(Ultrasound Review) Obstetricians at Stanford University recently investigated fetal ear lengths (EL) as a possible predictor of chromosomal abnormality. They prospectively studied 1,311 fetuses that had EL data, and sonographic soft markers for aneuploidy.
Karyotyping was normal in 96.3% and abnormal in 3.7%. "Using an EL measurement of <10th percentile for corresponding gestational age in normal fetuses as abnormal cut-off values, detection rates for chromosomal abnormalities by short EL were determined," they said. Results of the study were reported in the March issue of Ultrasound in Obstetrics and Gynecology.
A strong association has been established between trisomy 21 and other aneuploidies, and fetuses with ears that are small, low-set, or posteriorly rotated. According to the authors, 71% of abnormal karyotypes were considered significant and 32.4% of these demonstrated a short EL. A second criteria they evaluated was BPD/EL. This ratio was considered abnormal when greater than 4. They reported "the sensitivity and predictive value of increased BPD/EL ratio alone, or increased BPD/EL ratio in combination with short EL, was no better than the sensitivity and predictive value of short EL alone."
Ultrasound measurement of the EL was performed using a coronal view of the fetal head with a 3.5 MHz curved-array transducer. The maximal distance between the superior aspect to the inferior border of the external ear was measured three times, and the average length calculated. They reported that this additional measurement took 2-3 minutes. In some fetuses the measurement wasn’t possible, and these cases were not included in the study, but unfortunately they did not report the success rate for EL measurement.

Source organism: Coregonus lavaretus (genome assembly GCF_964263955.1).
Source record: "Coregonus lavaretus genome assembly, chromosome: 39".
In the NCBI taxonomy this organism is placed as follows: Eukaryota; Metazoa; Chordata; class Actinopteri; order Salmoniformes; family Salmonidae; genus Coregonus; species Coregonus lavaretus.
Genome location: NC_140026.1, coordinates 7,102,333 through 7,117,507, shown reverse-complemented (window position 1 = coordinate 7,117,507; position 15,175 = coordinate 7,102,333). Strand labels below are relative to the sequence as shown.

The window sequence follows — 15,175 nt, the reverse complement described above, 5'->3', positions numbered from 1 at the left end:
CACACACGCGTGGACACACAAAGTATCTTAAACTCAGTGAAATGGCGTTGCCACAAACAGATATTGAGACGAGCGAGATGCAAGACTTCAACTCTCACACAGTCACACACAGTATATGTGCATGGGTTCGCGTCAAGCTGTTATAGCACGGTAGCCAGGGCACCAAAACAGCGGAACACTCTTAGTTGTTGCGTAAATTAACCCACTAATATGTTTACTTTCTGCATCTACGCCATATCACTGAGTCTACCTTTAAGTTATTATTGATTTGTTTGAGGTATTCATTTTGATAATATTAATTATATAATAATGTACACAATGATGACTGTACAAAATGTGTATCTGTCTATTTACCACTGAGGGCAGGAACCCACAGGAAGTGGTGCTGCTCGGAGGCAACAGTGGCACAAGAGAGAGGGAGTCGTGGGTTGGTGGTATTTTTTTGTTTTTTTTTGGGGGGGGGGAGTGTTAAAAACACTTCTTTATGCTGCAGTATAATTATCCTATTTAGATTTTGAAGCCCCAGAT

"Our findings suggest that in women at high risk for fetal chromosomal abnormality, a short fetal EL measurement on prenatal ultrasound, either alone or in combination with other sonographically detectable structural abnormalities, may be a useful parameter in predicting fetal aneuploidy,"they concluded.
"Fetal ear length measurement: a useful predictor of aneuploidy?"
Chitkara, U. et al
Department of gynecology and obstetrics, division of maternal-fetal medicine, Stanford University School of Medicine, Stanford, CA
Ultrasound Obstet Gynecol 2002 February; 19:131-135
By Ultrasound Review
April 11, 2002
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